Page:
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Percentage rollouts

Read time: 3 minutes
Last edited: Jun 17, 2022

Overview

This topic explains how to use percentage rollouts to release new features to users incrementally.

Percentage rollouts let you manage the risk of deployment by releasing a feature to users gradually. You can roll out your feature to a small percentage of random users and, as you become more confident your feature is working as intended, increase the percentage over time.

Creating percentage rollouts

You can create a percentage rollout in a flag's targeting rule or a flag's default rule.

Here is an image of a percentage rollout in a default rule:

The percentage rollout section.
The percentage rollout section.

In this example, 25% of users will receive the new feature. If the new feature works as expected, you can increase the percentage of users receiving the new feature incrementally, until it eventually reaches 100%.

If you want to roll out a variation to a very small percentage of your users, you can assign less than 1% to a variation. You can use up to three decimal places, for example, 0.125%.

You can use workflows to automate the process of changing rollout percentages over time. To learn how, read Workflows.

Understanding percentage rollout logic

When you set up a percentage rollout, each user receives a particular variation based on their user key.

The percentage rollout logic generates a hash based on both user attributes and the flag's key. The SDK uses this hash to generate a percentage value for that user. That value, compared to the value set for the percentage rollout value, determines which variation a user receives. The hash has partitions from 1 to 100,000. When you assign flag variations, the hash assigns values from 1 to 100,000 to users in each partition, in order. For example, when you assign 50% to variation A, LaunchDarkly serves variation A to hash partitions from 1 to 50,000.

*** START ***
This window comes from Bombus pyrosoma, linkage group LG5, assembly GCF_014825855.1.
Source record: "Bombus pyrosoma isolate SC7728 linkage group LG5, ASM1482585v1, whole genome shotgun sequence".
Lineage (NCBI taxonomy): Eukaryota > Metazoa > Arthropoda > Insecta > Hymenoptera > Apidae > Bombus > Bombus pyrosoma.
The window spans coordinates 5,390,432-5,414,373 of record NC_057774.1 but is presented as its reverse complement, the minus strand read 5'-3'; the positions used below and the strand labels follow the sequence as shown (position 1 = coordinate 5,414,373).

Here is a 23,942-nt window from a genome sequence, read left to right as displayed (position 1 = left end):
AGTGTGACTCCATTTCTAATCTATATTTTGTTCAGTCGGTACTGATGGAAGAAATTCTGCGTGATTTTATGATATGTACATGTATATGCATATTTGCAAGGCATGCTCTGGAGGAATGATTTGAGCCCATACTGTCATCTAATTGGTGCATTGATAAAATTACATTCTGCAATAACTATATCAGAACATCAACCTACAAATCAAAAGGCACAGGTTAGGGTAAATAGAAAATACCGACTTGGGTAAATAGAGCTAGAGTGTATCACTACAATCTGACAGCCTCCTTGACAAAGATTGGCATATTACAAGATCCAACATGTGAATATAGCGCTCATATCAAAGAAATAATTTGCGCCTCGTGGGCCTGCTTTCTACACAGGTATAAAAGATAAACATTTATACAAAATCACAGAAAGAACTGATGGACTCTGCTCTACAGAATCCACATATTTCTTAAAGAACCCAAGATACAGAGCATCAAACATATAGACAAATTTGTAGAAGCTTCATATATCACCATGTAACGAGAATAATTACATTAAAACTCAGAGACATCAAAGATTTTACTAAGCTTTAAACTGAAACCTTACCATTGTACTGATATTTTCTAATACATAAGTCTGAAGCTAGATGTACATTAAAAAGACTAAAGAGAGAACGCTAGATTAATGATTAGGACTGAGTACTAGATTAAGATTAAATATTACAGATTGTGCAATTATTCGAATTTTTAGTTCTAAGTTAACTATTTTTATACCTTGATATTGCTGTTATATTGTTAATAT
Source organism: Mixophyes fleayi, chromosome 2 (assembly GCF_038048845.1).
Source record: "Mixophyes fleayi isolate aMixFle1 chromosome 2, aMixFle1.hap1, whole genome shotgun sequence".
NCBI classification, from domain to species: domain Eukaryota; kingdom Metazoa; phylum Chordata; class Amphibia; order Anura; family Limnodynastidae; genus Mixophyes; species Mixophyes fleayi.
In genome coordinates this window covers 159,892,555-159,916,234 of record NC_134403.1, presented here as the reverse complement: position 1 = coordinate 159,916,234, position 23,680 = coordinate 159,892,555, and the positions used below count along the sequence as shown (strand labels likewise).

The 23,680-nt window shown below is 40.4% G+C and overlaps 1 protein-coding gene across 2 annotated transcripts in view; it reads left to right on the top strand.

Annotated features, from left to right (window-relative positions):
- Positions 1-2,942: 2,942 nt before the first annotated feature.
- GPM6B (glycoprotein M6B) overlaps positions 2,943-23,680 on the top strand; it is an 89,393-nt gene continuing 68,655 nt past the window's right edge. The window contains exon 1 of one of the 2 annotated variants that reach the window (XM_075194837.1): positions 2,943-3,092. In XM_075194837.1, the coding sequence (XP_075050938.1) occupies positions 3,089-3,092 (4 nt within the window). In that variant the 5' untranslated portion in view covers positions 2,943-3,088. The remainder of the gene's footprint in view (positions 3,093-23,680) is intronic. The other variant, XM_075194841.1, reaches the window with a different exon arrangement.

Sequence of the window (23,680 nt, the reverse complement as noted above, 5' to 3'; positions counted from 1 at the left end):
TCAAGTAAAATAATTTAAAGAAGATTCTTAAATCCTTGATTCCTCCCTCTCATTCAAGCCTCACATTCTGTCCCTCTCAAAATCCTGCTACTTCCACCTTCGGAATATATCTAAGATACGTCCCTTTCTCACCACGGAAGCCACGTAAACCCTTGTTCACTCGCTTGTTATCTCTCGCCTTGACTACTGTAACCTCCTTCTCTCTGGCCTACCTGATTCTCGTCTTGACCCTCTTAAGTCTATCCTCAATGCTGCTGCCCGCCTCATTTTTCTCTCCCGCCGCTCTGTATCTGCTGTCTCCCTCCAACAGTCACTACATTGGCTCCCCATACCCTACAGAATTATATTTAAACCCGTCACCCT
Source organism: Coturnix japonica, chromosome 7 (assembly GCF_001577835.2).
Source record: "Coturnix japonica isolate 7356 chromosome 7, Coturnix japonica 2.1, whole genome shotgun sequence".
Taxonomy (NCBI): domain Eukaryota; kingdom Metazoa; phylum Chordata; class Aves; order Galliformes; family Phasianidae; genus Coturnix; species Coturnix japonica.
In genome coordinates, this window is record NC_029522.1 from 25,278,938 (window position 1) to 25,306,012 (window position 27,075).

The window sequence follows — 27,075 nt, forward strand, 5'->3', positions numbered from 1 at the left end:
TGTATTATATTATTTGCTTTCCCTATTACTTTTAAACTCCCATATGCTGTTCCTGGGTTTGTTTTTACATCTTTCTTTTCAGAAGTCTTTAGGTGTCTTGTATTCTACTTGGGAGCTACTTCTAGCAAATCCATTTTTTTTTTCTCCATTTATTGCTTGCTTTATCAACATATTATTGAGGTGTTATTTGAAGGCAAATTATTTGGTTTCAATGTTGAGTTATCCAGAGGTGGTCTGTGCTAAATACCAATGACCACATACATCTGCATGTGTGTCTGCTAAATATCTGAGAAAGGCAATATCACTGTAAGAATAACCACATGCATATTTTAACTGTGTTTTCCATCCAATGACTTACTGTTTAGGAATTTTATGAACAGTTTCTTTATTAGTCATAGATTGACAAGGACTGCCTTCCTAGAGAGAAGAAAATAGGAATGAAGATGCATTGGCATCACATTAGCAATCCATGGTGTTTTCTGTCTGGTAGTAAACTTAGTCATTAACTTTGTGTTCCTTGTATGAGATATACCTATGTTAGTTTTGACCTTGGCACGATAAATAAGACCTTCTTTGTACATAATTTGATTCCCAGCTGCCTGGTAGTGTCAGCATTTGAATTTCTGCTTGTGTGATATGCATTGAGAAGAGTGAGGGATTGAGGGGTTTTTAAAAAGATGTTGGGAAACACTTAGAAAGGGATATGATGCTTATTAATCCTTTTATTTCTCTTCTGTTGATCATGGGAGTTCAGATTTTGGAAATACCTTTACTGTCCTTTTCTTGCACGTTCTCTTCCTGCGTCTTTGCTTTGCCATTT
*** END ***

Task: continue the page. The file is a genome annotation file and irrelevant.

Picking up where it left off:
A common use case for percentage rollouts is to increment the percentage of users targeted by a flag over time until 100% of the users receive one variation of a flag. When you change the percentage allocation of users to flag variations, those users are reassigned different flag variations based on their partition's position in the 1 to 100,000 hash list. For example, if you change the percentage of users receiving variation A from 50% to 70%, partitions 50,001 to 70,000 would be added to the set of partitions already receiving variation A.

To learn more about rollouts and variation assignments, read Percentage rollouts.

Using advanced rollouts

You can assign variations to users based on any user attribute in the Advanced menu.

For example, you can roll out a feature to 25% of users, but instead of being assigned to a variation randomly, users will be assigned to a variation based on the value of their country attribute. This ensures that LaunchDarkly assigns all users with matching attribute-value pairs to the same variation.

Here is an image of an advanced rollout:

An advanced percentage rollout.
An advanced percentage rollout.

The attribute must have either string values or integer numeric values. If you use a custom attribute with a numeric value that includes a fraction, or has a value type besides string or number, then the SDK cannot use the attribute value and assigns the user to an arbitrary variation.

Maintaining user experience across anonymous and logged-in states

To associate pre-login (anonymous user) behaviors with post-login (known user) behaviors to get a singular view of a user flow, you should use a custom attribute and the advanced option for percentage rollouts that allows you to rollout based on a different attribute.

Here's how to do this:

  1. Store a unique identifier for the anonymous user into a cookie. A session ID or UUID works well.
  2. Use this unique identifier as both the user's key and a custom attribute until the user logs in. The custom attribute can be named anything, but for this example it is named uniqueId.
  3. While the user is logged in, set the user's key to their real (primary) user key, but continue to use the unique identifier stored in the cookie as the user's uniqueId custom attribute.
  4. For all flags, or for those that may affect logged out users, use the advanced option for all percentage rollouts to do rollouts based on the uniqueId custom attribute.

To learn more about anonymous users, read Anonymous users.

Secondary attribute

The secondary attribute is a special attribute. The SDKs incorporate this attribute into the variation bucket assignment hash automatically when it is included in your user object. Unlike other attributes, you cannot use the secondary attribute in targeting rules.